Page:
Day 320: ‘Battling Bad Food and a System That Can’t Cope and Doesn’t Care’ 2018

Day 320
Wednesday 16 May 2018  4.03am
‘Battling Bad Food and a System that Can’t Cope and Doesn’t Care’  2018

Potemkin  (1925)  [aka. The Battleship Potemkin]

Top 100 Films Ever Made –
This film is #11 in the 2012 BFI Critics Poll and equal #75 in the Directors Poll.

In the Directors Poll Potemkin ties with Hidden (2004), The Seventh Seal (1957), M (1931), There Will Be Blood (2007), The Shining (1980), Mulholland Drive (2001), The General (1926), A Clockwork Orange (1971), Fear Eats the Soul (1974), Kes (1969), Husbands (1970), The Wild Bunch (1969), Salo, or The 120 Days of Sodom (1975), Jaws (1975) and Los Olvidados (1950).

I really didn’t want to watch this film again. I’ve seen it twice before, and the last time was only two or three years, or maybe even four years, ago, but it feels like it was much more recent – like it was yesterday. I can’t watch it with the eyes of someone who hasn’t seen it before and I didn’t like it when I was eighteen, I didn’t like it when I was fifty, and I don’t enjoy it even now.

I saw Potemkin – the second time – at the Sydney Opera House, accompanied by the Sydney Symphony Orchestra who performed music by Shostakovich. But to be honest, or true, to the 100 Films in One Year project, I knew I needed to watch it again, to watch them all within that short space so I can compare them with each other and not judge them from a distant memory as I make a concerted effort to watch the ones I don’t know. I need to watch them all in the same frenzy as the ones I don’t know.


Philip Powers: Well, Philip, did you like ‘Battleship Potemkin’ (1925) any better this time around?
Phil Powers: No, not really.

Philip: But, you know it is one of the classics of Cinema. It’s one of the greatest films of all time.
Phil: When? 99-years ago?

Philip: 93-years ago! And now!
Phil: Because someone assembled five hundred extras and shot a bunch of badly executed shootings and deaths on a giant staircase?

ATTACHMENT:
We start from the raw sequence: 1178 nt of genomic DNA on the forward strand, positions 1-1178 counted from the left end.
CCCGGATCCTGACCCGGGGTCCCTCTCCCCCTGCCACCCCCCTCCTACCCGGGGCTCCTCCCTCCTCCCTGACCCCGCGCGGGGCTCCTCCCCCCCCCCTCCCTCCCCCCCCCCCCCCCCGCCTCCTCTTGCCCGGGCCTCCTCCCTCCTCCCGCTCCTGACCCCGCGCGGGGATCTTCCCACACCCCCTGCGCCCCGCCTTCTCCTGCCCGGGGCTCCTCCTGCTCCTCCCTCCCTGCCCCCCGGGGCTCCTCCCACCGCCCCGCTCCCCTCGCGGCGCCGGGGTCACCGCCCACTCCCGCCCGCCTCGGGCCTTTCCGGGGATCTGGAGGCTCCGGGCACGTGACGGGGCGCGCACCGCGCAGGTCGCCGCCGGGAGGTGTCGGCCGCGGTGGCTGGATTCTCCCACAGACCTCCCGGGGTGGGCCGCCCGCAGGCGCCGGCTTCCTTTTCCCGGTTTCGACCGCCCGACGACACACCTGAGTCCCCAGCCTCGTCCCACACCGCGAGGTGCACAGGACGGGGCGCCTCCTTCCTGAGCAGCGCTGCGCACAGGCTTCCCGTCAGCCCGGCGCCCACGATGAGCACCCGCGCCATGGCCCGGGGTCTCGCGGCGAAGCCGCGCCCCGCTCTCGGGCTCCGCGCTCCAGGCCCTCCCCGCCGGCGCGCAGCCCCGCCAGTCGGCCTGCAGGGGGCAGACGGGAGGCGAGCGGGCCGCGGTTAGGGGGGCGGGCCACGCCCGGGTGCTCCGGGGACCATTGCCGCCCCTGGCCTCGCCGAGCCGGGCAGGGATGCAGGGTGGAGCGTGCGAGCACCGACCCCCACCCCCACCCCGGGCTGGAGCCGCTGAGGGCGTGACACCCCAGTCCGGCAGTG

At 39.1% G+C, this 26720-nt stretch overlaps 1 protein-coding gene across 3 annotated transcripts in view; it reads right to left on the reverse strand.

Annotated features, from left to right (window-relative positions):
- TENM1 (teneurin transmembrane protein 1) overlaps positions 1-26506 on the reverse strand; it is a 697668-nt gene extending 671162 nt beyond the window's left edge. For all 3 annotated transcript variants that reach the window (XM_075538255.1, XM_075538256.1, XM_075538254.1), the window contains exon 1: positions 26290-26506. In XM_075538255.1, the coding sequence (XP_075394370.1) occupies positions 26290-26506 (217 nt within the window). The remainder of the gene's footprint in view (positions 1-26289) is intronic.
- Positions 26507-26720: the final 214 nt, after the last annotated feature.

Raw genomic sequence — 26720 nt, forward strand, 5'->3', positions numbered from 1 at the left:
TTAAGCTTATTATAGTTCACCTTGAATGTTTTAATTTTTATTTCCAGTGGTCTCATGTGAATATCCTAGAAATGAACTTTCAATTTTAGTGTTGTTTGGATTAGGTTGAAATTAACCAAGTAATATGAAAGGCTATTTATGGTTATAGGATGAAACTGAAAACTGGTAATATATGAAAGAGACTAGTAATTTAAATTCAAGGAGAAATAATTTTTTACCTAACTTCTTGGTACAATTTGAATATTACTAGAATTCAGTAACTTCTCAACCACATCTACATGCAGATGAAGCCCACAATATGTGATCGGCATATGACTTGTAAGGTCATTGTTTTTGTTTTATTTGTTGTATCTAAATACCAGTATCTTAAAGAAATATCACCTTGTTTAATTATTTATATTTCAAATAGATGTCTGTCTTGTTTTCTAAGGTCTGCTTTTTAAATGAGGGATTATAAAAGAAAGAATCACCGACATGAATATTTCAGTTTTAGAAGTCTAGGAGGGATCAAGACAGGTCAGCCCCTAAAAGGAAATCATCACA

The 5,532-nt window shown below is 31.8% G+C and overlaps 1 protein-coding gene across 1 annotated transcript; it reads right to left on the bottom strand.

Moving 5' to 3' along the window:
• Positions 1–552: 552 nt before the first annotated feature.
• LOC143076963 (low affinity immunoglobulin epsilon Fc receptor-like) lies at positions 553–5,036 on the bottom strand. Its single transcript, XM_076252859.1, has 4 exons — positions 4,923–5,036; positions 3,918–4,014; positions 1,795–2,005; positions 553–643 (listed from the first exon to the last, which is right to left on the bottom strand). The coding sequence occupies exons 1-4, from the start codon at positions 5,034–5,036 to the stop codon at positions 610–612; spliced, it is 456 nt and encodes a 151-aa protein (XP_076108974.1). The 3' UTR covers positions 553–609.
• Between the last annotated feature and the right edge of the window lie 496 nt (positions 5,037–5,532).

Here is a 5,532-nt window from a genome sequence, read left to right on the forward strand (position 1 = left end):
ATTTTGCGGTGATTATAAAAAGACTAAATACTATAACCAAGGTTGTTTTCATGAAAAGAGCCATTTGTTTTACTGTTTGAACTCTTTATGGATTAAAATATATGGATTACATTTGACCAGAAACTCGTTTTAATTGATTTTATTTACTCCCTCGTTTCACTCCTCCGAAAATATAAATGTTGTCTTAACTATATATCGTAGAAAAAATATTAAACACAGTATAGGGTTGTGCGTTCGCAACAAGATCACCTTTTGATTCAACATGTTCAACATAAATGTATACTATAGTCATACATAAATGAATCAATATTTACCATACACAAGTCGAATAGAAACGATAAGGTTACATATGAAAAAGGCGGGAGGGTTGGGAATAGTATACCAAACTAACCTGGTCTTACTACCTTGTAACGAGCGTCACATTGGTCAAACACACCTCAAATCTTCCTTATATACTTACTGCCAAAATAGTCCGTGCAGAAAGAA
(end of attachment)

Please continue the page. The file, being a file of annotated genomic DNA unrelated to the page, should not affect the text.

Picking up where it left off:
Philip: Because it was pioneering for it’s time and it still says something as relevant today about governments and the people they represent; about big business and the person-in-the-street; about inequality; about dictators and those dictated to…
Phil: …I know, I know. It’s the wealthy upper class versus the oppressed middle and lower classes. It’s about battling unfair policies where the rich get tax breaks and the poor get taxed even worse. And – of course – it’s also important, because it’s about the kind of situation we’re in right now, because of what Australia’s Prime Minister, Malcolm Turnbull, is doing to Australians right now – where are we now? 16 May, 2018 – which is exactly what Lenin and Stalin were doing in the U.S.S.R – being dictators. Instead of serving all Australians – Turnbull is serving the people of his own class and status – the rich and powerful – making them richer and more powerful while taking money and services away from the poor, taking money and services away from the unemployed, taking money and services away from those are ill, taking money and services away from those who are on pensions. It’s always going to be a universal theme which Battleship Potemkin champions, the little guy, the working-class man, against the beauracracy and criminality of the entitled, followed by the destruction of the people forming unions to ask for a “fair go”. It’d be a better film if it showed how to rise up against our oppressor’s and win the battle rather than celebrating their slaughter outside government house.

Philip: Not celebrating! Showing how horrific it is.
Phil: Martyrs are martyrs. They don’t actually change anything. They rise up, create a revolution, and then, if they do get into power, they replicate the same behaviour as the people who they complained oppressed them.

Philip: But it doesn’t have to be that way. It’s a film that speaks to the importance of creating revolution against the rich and powerful, no matter the cost.
Phil: It’s a film which shows what happens if you try to change the inequities in your own country, republic or world: you get gunned down, beaten and murdered in the streets. And whether it is under Communism, Socialism or the reign of the Australian Liberal or Labor Party, no matter who you put in that position, no one ever has enough power, enough interest or enough backing, to change what’s happening right now. Right here! If the pensioners rose up against the Australian government right now, they’d be knocked done in droves by the Federal Police, the State Police and the local thugs and bullies. There would be instant retaliation.

Philip: So, we just ignore it and stop trying to make a difference?
Phil: We can’t make a difference unless we somehow can mass together to create a larger force than those who supposedly represent our needs and, correct me if I’m wrong, but they arrest you for doing that! If Battleship Potemkin teaches us anything, it is that we will suffer at the hands of those in power whether we are sailors on a boat or in the streets in 1905, or people in Sydney in 2018.

Philip: So, it’s a powerful film, right?
Phil: Of course it’s powerful. It was always powerful. And it shows a wrong. But I still don’t like it.

Philip: No one asked you to like it, just to watch it and feel wronged.